(Lorenzo Lippi, Il Malmantile racquistato. Poema di Perlone Zipoli, con le note di Puccio Lamoni (Florence, 1688); “Perlone Zipoli” is the pseudonymn of Lorenzo Lippi, and “Puccio Lamoni” for Paolo Minucci)
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Re: Moralization versus Iconography

#24
mjhurst wrote: As demonstrated year after year, decade after decade, and generation after generation, anything whatsoever can be read into Tarot -- or any other allegedly allegorical vessel. Garasse understood this as clearly as the lying author of the Steele Sermon or Antoine Court de Gébelin, both of whom imposed nonsense on the hapless card game.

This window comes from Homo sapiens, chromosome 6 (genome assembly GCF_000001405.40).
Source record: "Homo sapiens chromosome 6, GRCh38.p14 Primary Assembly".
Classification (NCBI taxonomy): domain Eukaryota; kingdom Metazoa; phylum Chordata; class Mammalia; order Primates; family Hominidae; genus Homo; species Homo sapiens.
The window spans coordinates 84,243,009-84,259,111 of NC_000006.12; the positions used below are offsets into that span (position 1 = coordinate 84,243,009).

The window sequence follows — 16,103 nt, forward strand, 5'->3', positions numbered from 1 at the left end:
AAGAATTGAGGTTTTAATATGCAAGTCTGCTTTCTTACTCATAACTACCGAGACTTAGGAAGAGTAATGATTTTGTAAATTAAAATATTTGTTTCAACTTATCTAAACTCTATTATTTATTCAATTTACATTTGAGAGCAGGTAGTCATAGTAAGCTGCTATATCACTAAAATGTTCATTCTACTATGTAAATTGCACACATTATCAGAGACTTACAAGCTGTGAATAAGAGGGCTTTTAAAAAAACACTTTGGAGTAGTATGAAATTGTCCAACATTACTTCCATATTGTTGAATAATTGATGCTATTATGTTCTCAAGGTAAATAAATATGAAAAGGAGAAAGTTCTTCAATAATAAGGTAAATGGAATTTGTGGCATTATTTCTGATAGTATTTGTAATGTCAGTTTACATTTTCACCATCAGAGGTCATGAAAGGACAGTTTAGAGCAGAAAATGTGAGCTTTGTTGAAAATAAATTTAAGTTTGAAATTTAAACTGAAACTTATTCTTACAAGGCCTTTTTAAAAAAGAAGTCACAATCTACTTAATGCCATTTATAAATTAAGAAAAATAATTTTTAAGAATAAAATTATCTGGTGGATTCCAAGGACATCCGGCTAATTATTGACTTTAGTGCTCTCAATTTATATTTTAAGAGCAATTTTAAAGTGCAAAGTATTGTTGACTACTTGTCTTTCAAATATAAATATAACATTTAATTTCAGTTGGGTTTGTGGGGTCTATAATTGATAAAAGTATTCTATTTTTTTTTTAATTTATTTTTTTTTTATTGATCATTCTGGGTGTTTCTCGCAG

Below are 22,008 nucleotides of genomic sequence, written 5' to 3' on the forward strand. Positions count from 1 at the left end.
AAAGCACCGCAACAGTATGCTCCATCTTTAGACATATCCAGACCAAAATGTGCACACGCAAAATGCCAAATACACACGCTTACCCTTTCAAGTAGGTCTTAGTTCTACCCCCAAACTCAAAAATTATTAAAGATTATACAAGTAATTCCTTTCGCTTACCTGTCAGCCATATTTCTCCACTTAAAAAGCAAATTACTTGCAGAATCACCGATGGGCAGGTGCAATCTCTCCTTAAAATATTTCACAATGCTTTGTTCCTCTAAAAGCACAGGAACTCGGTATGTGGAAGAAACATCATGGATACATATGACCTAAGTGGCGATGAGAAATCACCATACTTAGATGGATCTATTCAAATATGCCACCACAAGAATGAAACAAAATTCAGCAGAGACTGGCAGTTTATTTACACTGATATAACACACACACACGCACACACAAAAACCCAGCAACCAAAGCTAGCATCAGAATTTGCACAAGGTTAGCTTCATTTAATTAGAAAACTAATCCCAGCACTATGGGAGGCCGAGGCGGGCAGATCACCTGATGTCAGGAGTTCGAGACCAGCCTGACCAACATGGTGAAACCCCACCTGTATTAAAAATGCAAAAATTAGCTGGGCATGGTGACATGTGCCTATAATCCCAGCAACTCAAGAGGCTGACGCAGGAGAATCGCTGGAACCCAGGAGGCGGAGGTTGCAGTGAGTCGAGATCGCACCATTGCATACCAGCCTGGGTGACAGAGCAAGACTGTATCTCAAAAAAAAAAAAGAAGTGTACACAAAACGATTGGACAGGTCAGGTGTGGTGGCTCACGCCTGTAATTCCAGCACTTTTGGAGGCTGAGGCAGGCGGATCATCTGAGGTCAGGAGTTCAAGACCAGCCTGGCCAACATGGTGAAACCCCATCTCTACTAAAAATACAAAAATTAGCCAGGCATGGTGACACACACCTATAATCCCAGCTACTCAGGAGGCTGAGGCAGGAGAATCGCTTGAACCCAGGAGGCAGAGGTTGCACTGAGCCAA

Your right of course , year after year, decade after decade, century after century, the cards just as the stars are open to allegory: that is the truth, not that anyones allegory is more truthuful than anothers; any more than the stars were created according to some ancient mythological interpetation of the accidental patterns read into them. I like the null hypothesis, in which terms Gebelins and Steeles, the demonic liturgy and Anonymous and every other lying author's allegorical interpretation is as 'authentic' as any others. The only obvious 'truth' is its open nature to allegorical interpretation, which may change with almost protean capacity to time and place. I think the null hypothesis, in which any allegorical reading is authentic as another, a poetic convention of rhetorical tropes, ready to be read in any order, a sort of narrative machine, may well become the favoured modern 'occultists' reading:)
Immature poets imitate; mature poets steal; bad poets deface what they take, and good poets make it into something better, or at least something different.